Small Axe review: Mangrove
Ivan Radford | On 15, Nov 2020
Mangrove is the first of Steve McQueen’s BBC One anthology Small Axe, airing weekly on Sunday nights from 15th November 2020.
50 years ago, a group of Black activists took to the street to protest against police harassment in Notting Hill. 150 men and women of West Indian, African and South Asian heritage marched to their police stations to make history – and 50 years on, Steve McQueen tells their story for the first time on a mainstream screen.
The “Mangrove 9”, as they came to be known, comprised nine leaders from the protest: Frank Crichlow, Darcus Howe, Altheia Jones-LeCointe, Barbara Beese, Rupert Boyce, Rhodan Gordon, Anthony Innis, Rothwell Kentish and Godfrey Millett. Their names are listed in full at the start of Mangrove’s end credits, and that spirit of respect and support runs throughout McQueen’s film – part of his BBC One anthology Small Axe, which tells stories of people within London’s West Indian community, and how they shaped their own lives in the face of society’s racial bias.
This instalment takes its name from The Mangrove, the cafe that becomes an epicentre of discrimination in 1970. Why? Because it’s run by Trinidadian Frank (Shaun Parkes), a warm, welcoming figure who finds his venue has become a hub for the community around him – a place for sharing political views as well as cooking up a storm and a cappuccino. Police raids happen week after week, led by the bullish, bullying PC Pulley (Sam Spruell), who doesn’t care whether anything illegal is going on there or not. It’s grimly unsurprising that when a protest march does take shape, police brutality pushes it into a full-on clash, but McQueen’s film moves swiftly on to the end result: Frank and the other eight getting arrested and charged with rioting.
The script, co-written by McQueen and Alastair Siddon, is beautifully divided in two, segueing from the loose and informal scenes centred on The Mangrove through the heated confrontation to the riveting legal trial. The juxtaposition between the two is as precise as it is organic, with the group’s increasingly vocal presence gradually undercutting the rigid traditions of the courtroom. Their sense of purpose but also glee, as the ensemble comes together in the face of systemic prejudice, is wonderfully infectious – this is perhaps the most enjoyable film of McQueen’s career to date, which only adds to its powerful impact.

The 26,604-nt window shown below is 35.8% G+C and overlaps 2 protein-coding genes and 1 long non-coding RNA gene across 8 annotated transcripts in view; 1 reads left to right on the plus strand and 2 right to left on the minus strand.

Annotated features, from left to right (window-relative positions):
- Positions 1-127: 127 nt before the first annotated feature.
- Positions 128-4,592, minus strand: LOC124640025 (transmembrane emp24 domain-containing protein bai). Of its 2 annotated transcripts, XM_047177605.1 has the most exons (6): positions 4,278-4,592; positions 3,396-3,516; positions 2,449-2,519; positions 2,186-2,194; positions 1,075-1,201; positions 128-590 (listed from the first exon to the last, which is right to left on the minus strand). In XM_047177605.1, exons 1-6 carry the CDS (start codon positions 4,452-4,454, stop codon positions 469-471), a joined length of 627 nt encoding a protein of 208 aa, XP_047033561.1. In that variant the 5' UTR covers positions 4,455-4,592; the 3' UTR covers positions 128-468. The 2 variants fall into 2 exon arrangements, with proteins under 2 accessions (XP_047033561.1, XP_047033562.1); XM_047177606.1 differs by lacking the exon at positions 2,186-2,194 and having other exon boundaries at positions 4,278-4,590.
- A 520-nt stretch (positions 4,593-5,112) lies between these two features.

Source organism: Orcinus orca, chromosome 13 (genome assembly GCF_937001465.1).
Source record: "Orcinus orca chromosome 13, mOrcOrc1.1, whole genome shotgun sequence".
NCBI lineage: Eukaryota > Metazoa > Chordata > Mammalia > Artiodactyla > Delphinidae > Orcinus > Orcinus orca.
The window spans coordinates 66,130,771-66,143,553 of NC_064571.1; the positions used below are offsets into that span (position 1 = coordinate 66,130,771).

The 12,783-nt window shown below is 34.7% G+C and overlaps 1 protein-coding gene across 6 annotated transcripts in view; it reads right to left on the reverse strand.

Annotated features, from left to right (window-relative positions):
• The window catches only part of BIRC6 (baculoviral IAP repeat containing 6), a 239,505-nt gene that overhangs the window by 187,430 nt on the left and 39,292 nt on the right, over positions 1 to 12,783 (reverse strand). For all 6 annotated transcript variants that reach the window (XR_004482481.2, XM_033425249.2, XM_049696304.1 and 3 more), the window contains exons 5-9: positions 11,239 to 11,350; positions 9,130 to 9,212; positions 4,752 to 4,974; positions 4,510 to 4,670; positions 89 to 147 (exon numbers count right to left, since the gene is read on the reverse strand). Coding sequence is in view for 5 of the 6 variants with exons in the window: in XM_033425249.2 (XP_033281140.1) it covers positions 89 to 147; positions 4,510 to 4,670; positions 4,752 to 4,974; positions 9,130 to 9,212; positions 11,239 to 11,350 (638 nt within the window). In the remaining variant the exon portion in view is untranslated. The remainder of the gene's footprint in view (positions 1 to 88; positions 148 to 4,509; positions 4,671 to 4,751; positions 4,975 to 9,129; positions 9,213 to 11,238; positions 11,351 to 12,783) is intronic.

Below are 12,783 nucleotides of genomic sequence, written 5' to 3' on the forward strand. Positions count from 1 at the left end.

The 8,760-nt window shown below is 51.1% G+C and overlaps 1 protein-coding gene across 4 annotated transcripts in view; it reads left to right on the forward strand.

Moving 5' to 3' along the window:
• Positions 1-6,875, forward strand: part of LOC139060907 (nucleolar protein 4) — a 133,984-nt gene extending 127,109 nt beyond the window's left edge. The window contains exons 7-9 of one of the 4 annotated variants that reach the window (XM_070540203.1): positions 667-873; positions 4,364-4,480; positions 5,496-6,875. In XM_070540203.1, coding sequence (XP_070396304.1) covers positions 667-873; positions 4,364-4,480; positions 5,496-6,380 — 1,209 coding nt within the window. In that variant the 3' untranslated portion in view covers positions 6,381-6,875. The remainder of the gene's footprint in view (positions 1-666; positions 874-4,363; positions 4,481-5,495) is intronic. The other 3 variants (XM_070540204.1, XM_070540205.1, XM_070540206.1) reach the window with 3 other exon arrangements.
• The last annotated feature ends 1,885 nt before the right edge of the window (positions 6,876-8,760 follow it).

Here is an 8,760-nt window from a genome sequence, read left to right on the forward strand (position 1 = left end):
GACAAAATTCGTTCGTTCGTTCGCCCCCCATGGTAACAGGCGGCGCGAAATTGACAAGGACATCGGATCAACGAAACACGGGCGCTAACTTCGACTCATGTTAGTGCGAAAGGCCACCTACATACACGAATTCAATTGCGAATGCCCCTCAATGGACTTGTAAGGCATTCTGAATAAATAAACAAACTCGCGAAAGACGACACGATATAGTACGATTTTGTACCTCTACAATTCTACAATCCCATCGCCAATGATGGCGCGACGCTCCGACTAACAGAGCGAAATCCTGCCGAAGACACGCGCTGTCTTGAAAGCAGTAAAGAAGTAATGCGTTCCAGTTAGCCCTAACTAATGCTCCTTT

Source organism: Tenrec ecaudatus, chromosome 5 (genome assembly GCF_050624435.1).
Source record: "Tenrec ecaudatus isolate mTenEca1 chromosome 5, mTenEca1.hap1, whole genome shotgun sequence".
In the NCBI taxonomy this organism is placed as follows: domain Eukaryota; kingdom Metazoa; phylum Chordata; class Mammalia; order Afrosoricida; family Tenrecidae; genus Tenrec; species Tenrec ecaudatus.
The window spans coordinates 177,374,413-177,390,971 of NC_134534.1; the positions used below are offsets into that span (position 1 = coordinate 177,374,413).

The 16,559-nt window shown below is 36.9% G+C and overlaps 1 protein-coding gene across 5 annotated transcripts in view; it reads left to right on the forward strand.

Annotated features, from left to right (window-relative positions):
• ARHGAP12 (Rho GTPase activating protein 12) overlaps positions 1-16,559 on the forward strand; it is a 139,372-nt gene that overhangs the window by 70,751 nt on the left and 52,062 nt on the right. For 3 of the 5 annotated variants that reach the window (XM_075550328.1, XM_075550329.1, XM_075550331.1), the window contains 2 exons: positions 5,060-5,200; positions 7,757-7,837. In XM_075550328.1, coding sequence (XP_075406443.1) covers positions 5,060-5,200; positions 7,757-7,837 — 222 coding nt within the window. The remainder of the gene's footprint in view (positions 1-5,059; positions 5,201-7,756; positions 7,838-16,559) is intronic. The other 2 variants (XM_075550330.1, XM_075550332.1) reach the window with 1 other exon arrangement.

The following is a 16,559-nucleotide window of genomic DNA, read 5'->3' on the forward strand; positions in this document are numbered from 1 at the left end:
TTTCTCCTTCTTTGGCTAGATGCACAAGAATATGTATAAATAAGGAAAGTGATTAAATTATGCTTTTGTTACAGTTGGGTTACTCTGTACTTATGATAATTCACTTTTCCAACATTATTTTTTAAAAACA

The cast are all excellent with Parkes a charismatic standout as Frank, who just wants to be able to run his restaurant like anyone else. He’s supported by a steely-nerved, glinting-eyed Letitia Wright as the sparky Altheia Jones-LeCointe, who not only has the courage to represent herself in court, but also the ruthless smarts to back it up – her cross-examining of the witnesses is a joy, particularly when she grills Spruell’s squirming PC Pulley, whom she brilliantly refers to with his job title throughout in a slyly mocking tone.
Jack Lowden has fun playing against type as a barrister who quietly encourages the Mangrove 9’s stand against Alex Jenning’s cooly logical judge, while the climactic speech from Malachi Kirby’s Darcus is a rousing, thrilling statement that underscores the historical importance of their case – the first judicial acknowledgment (however unintentional) of behaviour motivated by racial hatred within the Metropolitan Police.
The result is a taut yet free-wheeling, important yet understated celebration of a community building – and defending – a home in a city that’s growing and changing, of voices being heard rather than silently despairing or being dismissed. There is heft and weight here, as the Mangrove marchers await their verdicts, but there is also a vibrant urgency to proceedings, propelled by composition so pinpoint sharp you could feed it through a colander. This is vital, potent, compassionate filmmaking – and, fittingly, makes history in its own right.
Mangrove is available on BBC iPlayer until November 2021.